The car in the dark of “An Opening” foreshadows the car at the end of “A Closing,” as Francine drives away from her family reunion at the same cottage, and sees them in her rear-view mirror. “Finally, finally, she thought, her soul might lift from her godawful body, her traitor of a body with its stupid heart, and after she slammed on the brakes too late, after she swerved in the wrong direction,” as an oncoming truck barrels in her direction. Belated braking and swerving in the wrong direction dog her life, as she joins the fates of Anna Karenina and Emma Bovary. Indeed, Madame Bovary serves as an epigraph for the intertextual loop of “A Closing”: “… so difficult is it to grasp the advent of nothingness and to resign ourselves to believe in it.” Francine hemorrhages at the very end as her body goes to pieces, “A body, which was only blood and bone sorted into alleyways and room.” She wishes for God in her final moment of self-deception: “It was the last thing – my mind, my good mind – it was the last thing, she thought. Here it came, something terrible and new, and familiar to her as her own name.” Mind over mother, as Eros and Thanatos converge throughout Strange Loops.
Aside from the pacing of Harmer’s page-turning prose, there are hidden meanings which ground Francine’s blindness and insights, for she is a three-dimensional character fleshed out in spirit, psychology, and intellect. Harmer’s time-stitching between past and present flows smoothly. “Francine, High School” reveals her precociousness when she encounters Pastor Howie: “This current between her and Pastor Howie was a sign, she thought then, just as all things were signs.” If everything is a sign, then she both recognizes and fails to recognize the nature of these signs because of the strange loops between signifiers that float and sink. “The Latin word religio, Francine knew, meant binding. And there was a Hebrew word for a woman whose husband refused a divorce: agunah, chained one.” Agunah derives from the Hebrew for anchor, and Francine is in a double bind and doubly hooked in her strange loops and relationships.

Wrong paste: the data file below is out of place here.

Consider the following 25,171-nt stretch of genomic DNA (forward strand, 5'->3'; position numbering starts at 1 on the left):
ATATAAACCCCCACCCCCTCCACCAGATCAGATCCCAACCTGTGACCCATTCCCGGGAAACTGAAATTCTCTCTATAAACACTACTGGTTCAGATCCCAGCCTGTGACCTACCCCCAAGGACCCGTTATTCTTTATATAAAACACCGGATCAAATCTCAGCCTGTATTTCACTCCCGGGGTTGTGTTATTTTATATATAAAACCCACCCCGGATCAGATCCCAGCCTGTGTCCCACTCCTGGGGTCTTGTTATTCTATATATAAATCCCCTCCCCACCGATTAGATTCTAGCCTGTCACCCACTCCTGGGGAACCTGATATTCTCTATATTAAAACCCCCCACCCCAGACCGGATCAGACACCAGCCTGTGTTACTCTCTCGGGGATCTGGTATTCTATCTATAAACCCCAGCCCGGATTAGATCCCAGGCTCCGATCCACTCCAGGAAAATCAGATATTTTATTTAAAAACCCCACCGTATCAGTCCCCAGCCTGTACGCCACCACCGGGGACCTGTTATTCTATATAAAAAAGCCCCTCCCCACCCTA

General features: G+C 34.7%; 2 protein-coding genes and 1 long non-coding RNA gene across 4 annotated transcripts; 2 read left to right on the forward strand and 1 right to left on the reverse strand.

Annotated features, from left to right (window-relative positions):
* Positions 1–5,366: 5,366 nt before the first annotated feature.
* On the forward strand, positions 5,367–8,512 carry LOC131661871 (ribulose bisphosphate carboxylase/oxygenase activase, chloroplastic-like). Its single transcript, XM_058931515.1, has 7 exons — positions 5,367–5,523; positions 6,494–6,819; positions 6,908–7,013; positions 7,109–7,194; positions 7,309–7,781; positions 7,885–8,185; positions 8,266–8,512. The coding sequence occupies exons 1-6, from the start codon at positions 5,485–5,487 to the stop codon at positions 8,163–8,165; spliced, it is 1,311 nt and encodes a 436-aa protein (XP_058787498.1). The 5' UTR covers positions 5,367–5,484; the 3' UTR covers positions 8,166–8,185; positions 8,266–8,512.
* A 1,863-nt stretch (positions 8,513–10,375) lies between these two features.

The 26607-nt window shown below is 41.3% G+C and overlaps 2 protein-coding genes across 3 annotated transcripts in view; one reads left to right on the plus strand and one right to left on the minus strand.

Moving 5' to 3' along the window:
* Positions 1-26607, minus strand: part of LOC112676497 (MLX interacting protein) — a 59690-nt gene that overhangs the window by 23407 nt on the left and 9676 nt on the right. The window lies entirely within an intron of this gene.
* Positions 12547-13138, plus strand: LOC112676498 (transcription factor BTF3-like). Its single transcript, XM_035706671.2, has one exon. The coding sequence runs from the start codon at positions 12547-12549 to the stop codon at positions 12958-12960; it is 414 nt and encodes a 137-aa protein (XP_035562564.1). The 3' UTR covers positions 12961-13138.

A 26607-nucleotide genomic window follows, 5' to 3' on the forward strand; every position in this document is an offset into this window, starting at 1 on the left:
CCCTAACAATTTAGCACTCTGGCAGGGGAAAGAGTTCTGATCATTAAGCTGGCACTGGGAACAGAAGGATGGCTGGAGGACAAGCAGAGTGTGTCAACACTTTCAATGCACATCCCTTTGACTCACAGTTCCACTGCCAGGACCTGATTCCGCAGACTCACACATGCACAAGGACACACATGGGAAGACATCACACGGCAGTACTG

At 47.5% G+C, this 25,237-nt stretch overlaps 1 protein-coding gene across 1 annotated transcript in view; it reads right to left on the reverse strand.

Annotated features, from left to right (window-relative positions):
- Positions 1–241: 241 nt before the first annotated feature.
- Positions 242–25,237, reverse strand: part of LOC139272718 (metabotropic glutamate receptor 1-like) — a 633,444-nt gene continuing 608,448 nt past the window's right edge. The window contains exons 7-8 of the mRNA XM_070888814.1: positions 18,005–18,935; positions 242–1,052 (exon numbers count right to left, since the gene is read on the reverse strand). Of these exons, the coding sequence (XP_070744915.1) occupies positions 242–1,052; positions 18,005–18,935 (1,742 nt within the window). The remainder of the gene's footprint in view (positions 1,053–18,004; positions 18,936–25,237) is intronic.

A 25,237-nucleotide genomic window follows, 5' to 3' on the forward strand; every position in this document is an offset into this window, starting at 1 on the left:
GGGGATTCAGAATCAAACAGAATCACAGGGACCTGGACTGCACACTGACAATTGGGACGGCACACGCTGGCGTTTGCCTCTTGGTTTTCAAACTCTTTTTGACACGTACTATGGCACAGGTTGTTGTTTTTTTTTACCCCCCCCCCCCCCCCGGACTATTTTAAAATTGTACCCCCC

At the novel’s end she considers the word scapegoat: “The English word came from a misreading of a Hebrew word, which was probably the name of a demon. But a scapegoat was a demon, she thought.” More demonized than demonic, Francine is possessed by a series of demons, from her double Philip (nicknamed Pip) to her lovers, Howie and Alexander. She is tormented by the strange loops of desire between her body and her mind, her lovers and her family, lust and domestic fidelity. The fiction of D.H. Lawrence, Virginia Woolf, Dostoyevsky, and Annie Ernaux enters the gardens and coffee shops of this novel. Anne Carson’s essay, Eros the Bittersweet, offers another epigraph: “Then the edge asserts itself.” Francine is edgy, erotic, and magnetic. It is hard to put down Francine and the novel she inhabits. Strange Loops is a tour de force that ropes the reader into the bittersweet perils of fantasy and desire, as it exceeds the limitations imposed by society.
About the Author
LIZ HARMER’s first novel, The Amateurs, was a finalist for the Amazon First Novel Award. Her award-winning stories, essays, and poems have been published widely, and she has been a fellow at both the Bread Loaf and Sewanee Writers’ Conferences. Raised in Hamilton, Ontario, she now lives in Southern California.
- Publisher : Knopf Canada (Jan. 31 2023)
- Language : English
- Hardcover : 256 pages
- ISBN-10 : 0345811275
- ISBN-13 : 978-0345811271
Michael Greenstein is a retired professor of English at the Université de Sherbrooke. He is the author of Third Solitudes: Tradition and Discontinuity in Jewish-Canadian Literature and has published widely on Victorian, Canadian, and American-Jewish literature.